Action: Increase your self-awareness by asking for feedback from colleagues who work with you or even from trusted clients, about your style of giving advice and whether they see the Advice Monster in you at times.

2. Client centricity

Being client centric in the financial advisory context assumes that an advisor makes it a priority to understand the needs, expectations, and relationship preferences that their clients have at each stage of life. It also assumes that he or she looks for the uniqueness of the individual in terms of their personality and values because they understand that this has a huge impact on the quality of financial decisions that clients make. In knowing and understanding the client, the advisor is then able to bring that knowledge and insight into the planning process to tailor their offering so to match the type of relationship that the client desires.

Relationships in its most basic form comes down to interpersonal connections and high-quality conversations. Despite modern development in automated and AI based advice, research confirmed that people still want someone to talk to who will explain difficult concepts to them and understand them as individuals, rather than a stereotyped demographic or pre-programmed investment profile.

What can be done to practically enhance client centricity?

A first very practical way one can understand the uniqueness of the individual in front of you better, is to use a common language between the client and planner to describe themselves and their financial behaviour. In the field of behavioural finance many organisations are developing what is called behavioural profiles or personas through which they can quickly get a grasp on the typical investment or financial behaviours of their client.

Michael Pompian is known for his work on Behavioural Investor Types that categorises clients into one of four personas that provides insights into the cognitive and emotional biases that may impact on your client’s behaviour.














Action: If you are interested in using instruments like this, please reach out to us, as Amity will shortly start a project to create our own instrument to determine and describe investment behaviours. We can refer you also to existing ones to start your process of exploring client behavioural preferences.

Move Beyond traditional topics

The research being done on the practice of Life Planning, indicates that clients are more and more willing to incorporate topics that was previously not regarded as part of this scope of a financial planning discussion. So apart from the normal conversation of planning for retirement, the conversation could also include topics such as future goals and aspirations, job transitions and new career aspirations, how they currently manage their money and family members’ finances.

Action: Consider the typical topics that you include in your conversation with clients. Consider expanding these to topics that includes a more holistic picture of the client’s life and the planning necessary to help them live that life and reach their life goals.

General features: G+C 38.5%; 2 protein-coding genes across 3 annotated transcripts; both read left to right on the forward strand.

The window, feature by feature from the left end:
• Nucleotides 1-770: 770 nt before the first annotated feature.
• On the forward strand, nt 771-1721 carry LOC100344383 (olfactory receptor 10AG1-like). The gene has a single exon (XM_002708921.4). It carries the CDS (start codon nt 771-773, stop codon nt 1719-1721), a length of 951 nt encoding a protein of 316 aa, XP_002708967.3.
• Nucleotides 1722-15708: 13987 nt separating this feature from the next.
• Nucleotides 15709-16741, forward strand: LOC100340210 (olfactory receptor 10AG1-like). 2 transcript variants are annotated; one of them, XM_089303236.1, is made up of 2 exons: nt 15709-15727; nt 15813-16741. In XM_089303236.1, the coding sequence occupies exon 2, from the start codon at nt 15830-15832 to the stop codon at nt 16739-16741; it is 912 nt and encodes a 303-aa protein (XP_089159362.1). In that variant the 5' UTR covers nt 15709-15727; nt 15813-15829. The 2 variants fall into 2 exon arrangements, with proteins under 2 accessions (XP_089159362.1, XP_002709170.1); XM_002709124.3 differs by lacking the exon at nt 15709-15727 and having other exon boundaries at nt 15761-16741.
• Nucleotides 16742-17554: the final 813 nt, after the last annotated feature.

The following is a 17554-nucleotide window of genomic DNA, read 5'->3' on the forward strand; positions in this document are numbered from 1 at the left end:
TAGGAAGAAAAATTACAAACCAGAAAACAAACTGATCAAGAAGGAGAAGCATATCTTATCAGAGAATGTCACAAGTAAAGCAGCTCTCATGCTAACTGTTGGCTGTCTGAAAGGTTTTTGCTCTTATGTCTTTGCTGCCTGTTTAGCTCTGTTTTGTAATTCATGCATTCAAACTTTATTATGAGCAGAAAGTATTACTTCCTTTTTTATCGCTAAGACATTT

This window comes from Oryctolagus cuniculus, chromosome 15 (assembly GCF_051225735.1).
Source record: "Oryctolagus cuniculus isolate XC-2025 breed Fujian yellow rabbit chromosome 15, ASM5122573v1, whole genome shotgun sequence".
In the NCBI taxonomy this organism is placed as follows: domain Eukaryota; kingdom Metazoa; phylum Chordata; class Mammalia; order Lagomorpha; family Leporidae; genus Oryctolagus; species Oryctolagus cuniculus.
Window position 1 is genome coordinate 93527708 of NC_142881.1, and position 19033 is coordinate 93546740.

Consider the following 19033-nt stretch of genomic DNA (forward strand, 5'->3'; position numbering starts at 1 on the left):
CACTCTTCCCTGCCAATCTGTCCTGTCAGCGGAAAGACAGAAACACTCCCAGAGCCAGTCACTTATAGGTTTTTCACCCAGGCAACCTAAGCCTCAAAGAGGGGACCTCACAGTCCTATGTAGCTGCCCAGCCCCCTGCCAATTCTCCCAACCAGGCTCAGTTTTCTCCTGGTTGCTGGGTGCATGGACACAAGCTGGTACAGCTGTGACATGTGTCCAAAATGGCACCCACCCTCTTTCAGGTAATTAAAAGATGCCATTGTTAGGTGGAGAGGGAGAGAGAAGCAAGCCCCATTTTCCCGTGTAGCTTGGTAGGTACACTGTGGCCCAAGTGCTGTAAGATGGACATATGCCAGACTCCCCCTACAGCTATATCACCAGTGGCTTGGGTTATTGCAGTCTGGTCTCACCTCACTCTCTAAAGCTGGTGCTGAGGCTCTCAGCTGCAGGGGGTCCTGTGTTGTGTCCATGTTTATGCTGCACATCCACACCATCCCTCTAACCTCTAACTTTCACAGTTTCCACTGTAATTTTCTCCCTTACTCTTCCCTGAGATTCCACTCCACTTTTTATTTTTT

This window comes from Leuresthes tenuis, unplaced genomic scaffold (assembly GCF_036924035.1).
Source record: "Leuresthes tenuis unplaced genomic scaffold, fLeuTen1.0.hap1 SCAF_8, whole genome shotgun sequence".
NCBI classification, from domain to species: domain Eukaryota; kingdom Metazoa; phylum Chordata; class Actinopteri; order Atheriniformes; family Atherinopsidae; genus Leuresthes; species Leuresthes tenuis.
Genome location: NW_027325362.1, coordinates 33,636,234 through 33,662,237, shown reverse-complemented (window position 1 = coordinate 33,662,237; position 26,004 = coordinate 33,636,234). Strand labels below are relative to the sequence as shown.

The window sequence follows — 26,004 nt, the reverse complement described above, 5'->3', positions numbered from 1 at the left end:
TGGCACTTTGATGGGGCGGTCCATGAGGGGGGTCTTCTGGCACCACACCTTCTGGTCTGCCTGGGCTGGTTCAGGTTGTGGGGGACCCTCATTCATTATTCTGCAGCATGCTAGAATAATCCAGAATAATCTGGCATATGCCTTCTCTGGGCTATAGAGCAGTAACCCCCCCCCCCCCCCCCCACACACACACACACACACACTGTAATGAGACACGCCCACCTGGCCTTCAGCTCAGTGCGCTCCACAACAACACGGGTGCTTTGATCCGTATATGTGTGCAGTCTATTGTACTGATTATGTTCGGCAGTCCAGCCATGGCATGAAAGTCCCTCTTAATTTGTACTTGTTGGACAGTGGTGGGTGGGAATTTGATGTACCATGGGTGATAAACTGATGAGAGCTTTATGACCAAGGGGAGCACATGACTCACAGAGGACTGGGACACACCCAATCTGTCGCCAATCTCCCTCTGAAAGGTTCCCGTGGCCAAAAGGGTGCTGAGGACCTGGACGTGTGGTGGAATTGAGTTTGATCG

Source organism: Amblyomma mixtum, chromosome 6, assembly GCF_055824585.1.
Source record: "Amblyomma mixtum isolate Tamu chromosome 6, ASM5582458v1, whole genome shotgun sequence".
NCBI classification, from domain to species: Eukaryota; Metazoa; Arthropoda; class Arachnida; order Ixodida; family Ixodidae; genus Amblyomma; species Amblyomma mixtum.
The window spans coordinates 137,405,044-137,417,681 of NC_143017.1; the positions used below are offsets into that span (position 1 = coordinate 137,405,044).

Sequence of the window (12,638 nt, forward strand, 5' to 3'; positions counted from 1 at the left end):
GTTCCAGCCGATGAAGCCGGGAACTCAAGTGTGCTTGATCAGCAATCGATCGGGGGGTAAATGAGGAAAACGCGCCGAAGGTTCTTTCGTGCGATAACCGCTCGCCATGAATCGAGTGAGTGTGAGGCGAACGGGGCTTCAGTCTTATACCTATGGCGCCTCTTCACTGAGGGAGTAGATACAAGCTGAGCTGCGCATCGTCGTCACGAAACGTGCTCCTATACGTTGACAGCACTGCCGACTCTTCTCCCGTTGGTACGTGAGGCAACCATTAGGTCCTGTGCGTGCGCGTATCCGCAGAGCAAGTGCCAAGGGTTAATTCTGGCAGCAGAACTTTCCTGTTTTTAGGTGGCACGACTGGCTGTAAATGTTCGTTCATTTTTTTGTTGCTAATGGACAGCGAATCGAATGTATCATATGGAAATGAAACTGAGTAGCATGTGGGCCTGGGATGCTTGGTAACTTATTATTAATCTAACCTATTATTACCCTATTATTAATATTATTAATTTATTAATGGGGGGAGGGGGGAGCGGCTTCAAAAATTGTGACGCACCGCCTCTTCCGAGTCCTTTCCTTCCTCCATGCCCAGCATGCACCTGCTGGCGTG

Relationship Building

The third foundational skill is really a collection of micro-skills that I lumped under the term Relationship Building.  Be mindful of WHERE you meet with clients. This is an element that went through dramatic changes in the last two years with meetings moving online instead of in person. The jury is still out on what the real impact and value is between online and in person meetings, and it is highly influenced by the nature of the conversation. However, it remains important that the client experience the meeting space, whether online or in person, as comfortable and encouraging openness. It should be non-threatening and in some instances private.

Whether one is meeting online or in person, having an open and non-judgemental listening posture creates a positive environment for interaction. The skills of active listening can really be condensed in the ability to listen and then reflect. One can use phrases like “can I summarise what I’ve heard from you?” or “if I can say it in my own words, I would say it as follows”. When reflecting back to your client, it is very important to use language that the client will understand and not financial jargon.

Asking high quality questions - borrowed from the author Michael Bungay Stainer’s book The Coaching Habit. The foundations for a coaching approach to advice is to stay curious a little longer in the conversation where you are supposed to give the advice. The best way to stay curious a while longer, is to ask high quality questions. This is also the number 1 skill to tame the advice monster.

As an end to our 3-part blog series, we have also made a document available for download here: KEY QUESTIONS TO USE AS PART OF YOUR COACHING APPROACH


The Amity Advisor Experience team will assist with any queries you may have!
Go to our contact us page to find the necessary details.


Marina Pretorius is an Organisational Psychologist and Coach, registered with the HPCSA, with a passion for building systemic resilience into organisations through working with leadership, teams and individuals to reach their full potential within a sustainable business environment.